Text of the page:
The modulation signal with mod depth $r$ and modulation frequency $v_{m}$ is given by

(2) $$\begin{eqnarray}\unicode[STIX]{x1D711}(t)=r\sin (2\unicode[STIX]{x1D70B}v_{m}t).\end{eqnarray}$$

The output optical signal exhibits the following form:

(3) $$\begin{eqnarray}\displaystyle E(t) & = & \displaystyle E_{0}\cos [2\unicode[STIX]{x1D70B}v_{0}t+\unicode[STIX]{x1D711}(t)]\nonumber\\ \displaystyle & = & \displaystyle E_{0}\left\{J_{0}(r)\cos (2\unicode[STIX]{x1D70B}v_{0}t)+J_{1}(r)\cos [2\unicode[STIX]{x1D70B}(v_{0}+v_{m})t]\right.\nonumber\\ \displaystyle & & \displaystyle \left.-\,J_{1}(r)\cos [2\unicode[STIX]{x1D70B}(v_{0}-v_{m})t]+\cdots \,\right\},\end{eqnarray}$$

where $v_{0}$ is the optical frequency of the input signal and $J_{n}(r)$ is the $n$ th of Bessel function[8].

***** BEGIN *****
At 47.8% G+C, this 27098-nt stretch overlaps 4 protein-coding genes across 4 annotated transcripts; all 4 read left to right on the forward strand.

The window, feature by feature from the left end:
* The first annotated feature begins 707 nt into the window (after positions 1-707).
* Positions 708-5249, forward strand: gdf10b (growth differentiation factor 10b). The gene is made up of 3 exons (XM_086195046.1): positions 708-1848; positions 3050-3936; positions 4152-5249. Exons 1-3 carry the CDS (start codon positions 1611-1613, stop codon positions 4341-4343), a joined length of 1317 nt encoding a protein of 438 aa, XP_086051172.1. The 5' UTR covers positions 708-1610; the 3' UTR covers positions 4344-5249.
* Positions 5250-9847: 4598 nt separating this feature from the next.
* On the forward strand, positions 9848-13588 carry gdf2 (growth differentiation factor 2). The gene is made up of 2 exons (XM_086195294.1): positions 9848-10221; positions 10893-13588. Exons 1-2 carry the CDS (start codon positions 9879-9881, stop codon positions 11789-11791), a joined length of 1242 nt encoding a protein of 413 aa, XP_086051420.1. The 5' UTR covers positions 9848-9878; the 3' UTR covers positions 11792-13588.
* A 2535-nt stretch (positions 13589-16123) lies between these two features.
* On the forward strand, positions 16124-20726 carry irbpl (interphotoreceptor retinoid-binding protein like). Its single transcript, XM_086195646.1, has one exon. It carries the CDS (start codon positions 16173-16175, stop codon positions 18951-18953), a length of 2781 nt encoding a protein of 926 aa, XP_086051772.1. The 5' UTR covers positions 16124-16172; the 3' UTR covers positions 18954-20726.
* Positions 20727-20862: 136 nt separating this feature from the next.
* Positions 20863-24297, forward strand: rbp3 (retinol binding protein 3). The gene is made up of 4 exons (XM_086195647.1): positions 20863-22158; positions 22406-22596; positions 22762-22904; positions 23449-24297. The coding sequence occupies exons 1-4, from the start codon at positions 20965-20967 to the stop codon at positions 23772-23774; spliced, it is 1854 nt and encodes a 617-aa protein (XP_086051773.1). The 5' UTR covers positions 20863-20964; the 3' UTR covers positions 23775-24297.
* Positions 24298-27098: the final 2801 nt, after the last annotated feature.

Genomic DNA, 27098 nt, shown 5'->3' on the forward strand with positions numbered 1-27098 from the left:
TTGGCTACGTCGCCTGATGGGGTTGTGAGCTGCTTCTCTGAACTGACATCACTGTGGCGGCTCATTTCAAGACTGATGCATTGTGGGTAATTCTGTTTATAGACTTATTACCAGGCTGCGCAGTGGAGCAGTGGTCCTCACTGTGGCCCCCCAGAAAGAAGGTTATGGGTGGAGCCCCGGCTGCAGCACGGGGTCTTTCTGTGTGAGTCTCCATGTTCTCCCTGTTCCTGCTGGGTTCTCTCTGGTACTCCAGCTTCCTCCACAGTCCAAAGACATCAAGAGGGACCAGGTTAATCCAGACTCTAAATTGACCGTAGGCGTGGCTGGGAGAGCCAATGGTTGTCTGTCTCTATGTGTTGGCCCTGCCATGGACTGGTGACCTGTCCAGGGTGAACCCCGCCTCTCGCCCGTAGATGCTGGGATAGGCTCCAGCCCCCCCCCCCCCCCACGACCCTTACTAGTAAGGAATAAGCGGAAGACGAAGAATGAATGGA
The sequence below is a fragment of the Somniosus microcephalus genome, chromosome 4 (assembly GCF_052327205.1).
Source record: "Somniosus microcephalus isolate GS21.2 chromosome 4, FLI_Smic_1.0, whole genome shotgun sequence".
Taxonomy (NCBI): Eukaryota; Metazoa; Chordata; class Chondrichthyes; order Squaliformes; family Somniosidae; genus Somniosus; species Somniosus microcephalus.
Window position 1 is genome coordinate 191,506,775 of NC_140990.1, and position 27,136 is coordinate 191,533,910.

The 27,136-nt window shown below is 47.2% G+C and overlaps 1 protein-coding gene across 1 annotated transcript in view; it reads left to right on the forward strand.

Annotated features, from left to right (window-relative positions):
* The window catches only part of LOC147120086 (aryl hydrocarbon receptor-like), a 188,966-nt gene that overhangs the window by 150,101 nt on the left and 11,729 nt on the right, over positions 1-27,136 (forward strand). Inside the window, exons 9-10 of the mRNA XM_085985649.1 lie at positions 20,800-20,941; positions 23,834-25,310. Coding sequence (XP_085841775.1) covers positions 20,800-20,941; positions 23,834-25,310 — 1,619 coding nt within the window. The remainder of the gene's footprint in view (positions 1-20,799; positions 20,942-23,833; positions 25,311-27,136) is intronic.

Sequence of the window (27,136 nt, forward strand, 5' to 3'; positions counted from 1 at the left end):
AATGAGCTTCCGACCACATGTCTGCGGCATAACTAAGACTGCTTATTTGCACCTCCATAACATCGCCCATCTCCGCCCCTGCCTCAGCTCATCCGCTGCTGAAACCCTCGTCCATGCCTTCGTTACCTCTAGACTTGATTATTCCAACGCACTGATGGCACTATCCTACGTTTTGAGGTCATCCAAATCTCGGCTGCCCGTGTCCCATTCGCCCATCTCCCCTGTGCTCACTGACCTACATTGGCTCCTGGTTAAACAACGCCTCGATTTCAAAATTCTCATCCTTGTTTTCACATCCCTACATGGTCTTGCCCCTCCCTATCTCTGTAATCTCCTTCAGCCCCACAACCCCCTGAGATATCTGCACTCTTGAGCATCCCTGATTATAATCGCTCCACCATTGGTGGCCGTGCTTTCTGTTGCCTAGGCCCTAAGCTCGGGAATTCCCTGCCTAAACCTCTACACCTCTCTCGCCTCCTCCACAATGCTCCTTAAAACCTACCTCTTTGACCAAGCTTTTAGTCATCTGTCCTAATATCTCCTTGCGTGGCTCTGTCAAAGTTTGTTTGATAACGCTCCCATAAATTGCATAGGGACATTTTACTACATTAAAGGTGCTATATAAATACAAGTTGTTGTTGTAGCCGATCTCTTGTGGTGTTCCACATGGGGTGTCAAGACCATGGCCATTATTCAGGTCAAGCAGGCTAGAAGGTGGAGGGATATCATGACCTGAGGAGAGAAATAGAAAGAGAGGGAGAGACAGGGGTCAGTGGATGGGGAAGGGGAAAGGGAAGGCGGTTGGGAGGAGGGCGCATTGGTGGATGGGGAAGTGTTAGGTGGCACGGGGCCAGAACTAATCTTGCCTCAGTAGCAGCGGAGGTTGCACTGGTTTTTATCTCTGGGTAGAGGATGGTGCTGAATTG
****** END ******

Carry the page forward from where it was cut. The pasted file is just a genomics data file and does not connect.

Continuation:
In order to observe the sidebands of phase-modulated seed, the fundamental frequency signal of 200 MHz is taking as an example. When the mod depth $r$ is 1.435, we simulate the lower 3 order modulated sidebands with the single frequency of 2 MHz in Figure 2(a). In experiment, the spectrum of modulated light is measured by an FPI with a free spectral range (FSR) of 4 GHz and a resolution of 2 MHz, as shown in Figure 2(b). The black line is a trigger signal of the saw-tooth wave which is used to repetitively scan the FPI cavity in order to sweep through at least one FSR of the interferometer. Three separate peaks with a frequency gap of 200 MHz which is displayed by the red line correspond to the frequencies of the phase-modulated signal. A triple frequency with equal amplitude can be achieved when the modulation voltage is set to 1.61 V (mod depth of 1.435 at half-wave voltage of 5 V) and the intensity ratio to other sidebands is beyond 8 dB. Compared with Figure 2(a), the experimental spectrum pattern of three equal-amplitude spectral lines agrees well with the theoretical result.

Figure 2. (a) Simulated spectra and (b) experimental spectra of phase-modulated triple-frequency seed laser.

Figure 3. (a) Strain distribution along the active fiber. (b) SBS gain spectra of strained and unstrained fiber.